"New lines were drawn, and in 2012, Republicans took over the House of Representatives with a commanding 234-201 majority - despite the fact Democratic House candidates got 1.4 million more votes than Republican candidates."

Democrats are trying to outmaneuver Republicans by creating a redistricting-focused group, led by former U.S. attorney general Eric Holder and backed by Obama and filled with some of the smartest minds in Democratic down-ballot politics, dedicated to winning back seats by 2020. (In 2014, Democrats launched Advantage 2020, a super PAC that hopes to raise $70 million to play exclusively in states where redistricting is on the line.)

But their efforts may come too late for this next redistricting battle. They've only got two election cycles - 2018, 2020 - to catch up before it's time to redraw the maps for the next 10 years. And Democrats are in such a big hole, it may take even more time to rebuild their majorities in state chambers, which means they could be locked out of the redistricting process in some key states for another decade.

• The next U.S. Senate map is brutal for Democrats

November was a tough election cycle for Senate Republicans, who were defending 24 of the 34 seats up for grabs, many in states that Obama won twice.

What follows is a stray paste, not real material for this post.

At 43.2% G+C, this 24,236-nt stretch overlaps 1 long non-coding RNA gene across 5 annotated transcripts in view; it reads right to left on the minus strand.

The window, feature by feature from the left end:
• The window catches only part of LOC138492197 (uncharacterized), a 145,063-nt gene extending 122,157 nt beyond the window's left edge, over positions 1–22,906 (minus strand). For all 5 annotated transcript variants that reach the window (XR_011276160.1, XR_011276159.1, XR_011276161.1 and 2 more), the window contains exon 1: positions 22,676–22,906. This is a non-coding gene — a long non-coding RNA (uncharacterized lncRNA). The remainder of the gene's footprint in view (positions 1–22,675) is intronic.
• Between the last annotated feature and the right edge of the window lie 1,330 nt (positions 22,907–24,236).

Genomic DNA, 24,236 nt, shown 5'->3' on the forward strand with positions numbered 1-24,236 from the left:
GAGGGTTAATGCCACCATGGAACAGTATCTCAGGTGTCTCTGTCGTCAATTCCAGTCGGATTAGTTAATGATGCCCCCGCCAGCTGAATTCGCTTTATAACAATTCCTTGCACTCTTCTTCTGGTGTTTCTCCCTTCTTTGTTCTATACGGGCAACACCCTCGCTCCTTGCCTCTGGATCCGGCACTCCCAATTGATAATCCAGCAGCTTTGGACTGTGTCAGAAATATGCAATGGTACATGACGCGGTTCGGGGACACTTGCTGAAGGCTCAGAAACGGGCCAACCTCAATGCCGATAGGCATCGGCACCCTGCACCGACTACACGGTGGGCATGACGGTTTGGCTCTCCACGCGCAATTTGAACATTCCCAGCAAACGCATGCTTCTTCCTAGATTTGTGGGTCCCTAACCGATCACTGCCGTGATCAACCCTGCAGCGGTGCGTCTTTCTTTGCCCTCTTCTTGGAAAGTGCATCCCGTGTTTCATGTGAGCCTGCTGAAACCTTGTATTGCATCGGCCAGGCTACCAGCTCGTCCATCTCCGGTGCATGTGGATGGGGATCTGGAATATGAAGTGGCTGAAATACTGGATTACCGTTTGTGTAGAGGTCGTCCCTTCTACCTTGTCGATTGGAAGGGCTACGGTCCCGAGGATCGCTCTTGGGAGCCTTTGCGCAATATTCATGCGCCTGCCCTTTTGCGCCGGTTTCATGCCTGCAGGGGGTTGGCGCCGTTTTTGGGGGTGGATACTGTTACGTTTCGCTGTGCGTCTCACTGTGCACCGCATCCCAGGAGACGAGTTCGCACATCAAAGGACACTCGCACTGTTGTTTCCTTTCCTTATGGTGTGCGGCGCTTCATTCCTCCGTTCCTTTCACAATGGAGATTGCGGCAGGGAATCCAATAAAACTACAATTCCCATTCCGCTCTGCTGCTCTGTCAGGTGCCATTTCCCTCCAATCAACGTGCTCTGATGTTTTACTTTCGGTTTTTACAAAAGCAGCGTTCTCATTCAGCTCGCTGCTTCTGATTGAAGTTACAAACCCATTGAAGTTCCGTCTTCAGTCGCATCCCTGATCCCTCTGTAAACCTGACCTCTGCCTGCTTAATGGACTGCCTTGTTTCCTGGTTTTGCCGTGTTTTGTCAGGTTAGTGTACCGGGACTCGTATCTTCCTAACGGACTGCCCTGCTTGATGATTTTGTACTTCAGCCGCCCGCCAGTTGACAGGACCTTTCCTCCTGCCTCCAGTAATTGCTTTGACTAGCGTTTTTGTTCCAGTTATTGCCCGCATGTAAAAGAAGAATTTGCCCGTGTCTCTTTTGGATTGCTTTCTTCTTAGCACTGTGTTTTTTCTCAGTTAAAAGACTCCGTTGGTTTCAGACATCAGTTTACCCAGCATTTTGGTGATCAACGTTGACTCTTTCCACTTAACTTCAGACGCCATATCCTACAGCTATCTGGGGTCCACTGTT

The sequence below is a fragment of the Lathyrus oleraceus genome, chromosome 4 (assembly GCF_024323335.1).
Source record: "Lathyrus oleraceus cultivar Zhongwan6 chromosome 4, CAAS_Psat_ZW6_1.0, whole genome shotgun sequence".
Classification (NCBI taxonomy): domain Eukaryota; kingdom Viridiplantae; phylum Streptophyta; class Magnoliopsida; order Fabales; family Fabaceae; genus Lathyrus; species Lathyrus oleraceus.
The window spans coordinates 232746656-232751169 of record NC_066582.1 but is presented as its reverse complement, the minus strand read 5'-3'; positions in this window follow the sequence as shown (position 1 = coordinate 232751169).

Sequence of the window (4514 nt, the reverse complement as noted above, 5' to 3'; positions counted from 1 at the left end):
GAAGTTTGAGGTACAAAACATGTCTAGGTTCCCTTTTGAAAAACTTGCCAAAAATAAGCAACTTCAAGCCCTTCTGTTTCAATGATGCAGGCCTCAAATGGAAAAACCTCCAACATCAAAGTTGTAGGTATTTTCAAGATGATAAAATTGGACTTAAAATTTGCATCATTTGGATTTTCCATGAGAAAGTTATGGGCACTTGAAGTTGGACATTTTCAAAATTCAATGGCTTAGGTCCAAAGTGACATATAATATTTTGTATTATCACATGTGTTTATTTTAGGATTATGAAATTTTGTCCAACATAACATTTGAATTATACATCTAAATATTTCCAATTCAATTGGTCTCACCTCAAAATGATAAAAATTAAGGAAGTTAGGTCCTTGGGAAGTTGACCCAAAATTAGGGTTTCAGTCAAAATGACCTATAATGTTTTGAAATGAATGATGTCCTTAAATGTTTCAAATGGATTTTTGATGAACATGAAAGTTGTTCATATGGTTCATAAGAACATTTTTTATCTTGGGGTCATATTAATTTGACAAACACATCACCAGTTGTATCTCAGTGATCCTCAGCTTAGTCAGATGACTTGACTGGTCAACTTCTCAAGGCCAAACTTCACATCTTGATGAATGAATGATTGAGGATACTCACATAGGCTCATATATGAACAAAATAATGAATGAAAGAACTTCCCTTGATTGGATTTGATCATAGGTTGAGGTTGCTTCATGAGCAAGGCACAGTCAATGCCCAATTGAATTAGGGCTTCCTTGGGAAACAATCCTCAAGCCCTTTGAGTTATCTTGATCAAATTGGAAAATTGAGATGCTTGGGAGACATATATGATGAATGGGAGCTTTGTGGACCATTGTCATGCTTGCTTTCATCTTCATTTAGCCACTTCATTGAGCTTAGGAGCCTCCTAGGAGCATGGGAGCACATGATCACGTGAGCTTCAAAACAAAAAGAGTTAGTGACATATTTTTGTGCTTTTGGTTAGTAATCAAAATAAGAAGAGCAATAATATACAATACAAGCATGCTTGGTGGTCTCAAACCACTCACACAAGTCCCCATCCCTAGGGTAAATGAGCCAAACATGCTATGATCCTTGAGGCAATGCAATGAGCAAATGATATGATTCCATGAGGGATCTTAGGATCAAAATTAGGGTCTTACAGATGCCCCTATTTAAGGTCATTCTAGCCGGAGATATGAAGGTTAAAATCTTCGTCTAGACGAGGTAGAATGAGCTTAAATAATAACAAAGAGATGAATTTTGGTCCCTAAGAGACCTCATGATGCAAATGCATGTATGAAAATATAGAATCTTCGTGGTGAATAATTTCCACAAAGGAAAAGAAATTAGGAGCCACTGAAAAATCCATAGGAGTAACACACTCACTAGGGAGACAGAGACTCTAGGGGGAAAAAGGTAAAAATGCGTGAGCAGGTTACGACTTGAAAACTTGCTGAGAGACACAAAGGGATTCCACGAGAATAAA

It will basically be the reverse in 2018. Democrats are defending 10 seats in states that Trump won, sometimes by double-digit margins. Midterms are normally kind to the party out of power, but there will be serious headwinds for Democrats.

Democratic Sens. Joe Manchin (W.Va.), Joe Donnelly (Ind.), Claire McCaskill (Mo.), Heidi Heitkamp (N.D.) and Jon Tester (Mont.) are all running for re-election in states that voted for Trump over Clinton by 19 points or more. (In West Virginia, Trump won by 42 points.) If these Democratic-held seats and a few others fall to Republicans in 2018, it's possible the GOP's 52-seat majority becomes a 60-seat supermajority. At the very least, it looks likely Republicans will pick up a few seats.

More bad news for Democrats: Some political analysts think that if Republicans turn seats in red or red-leaning states, like West Virginia, Indiana and Missouri, those seats could stay Republican for a long time. Especially if 2016's presidential election is any indication.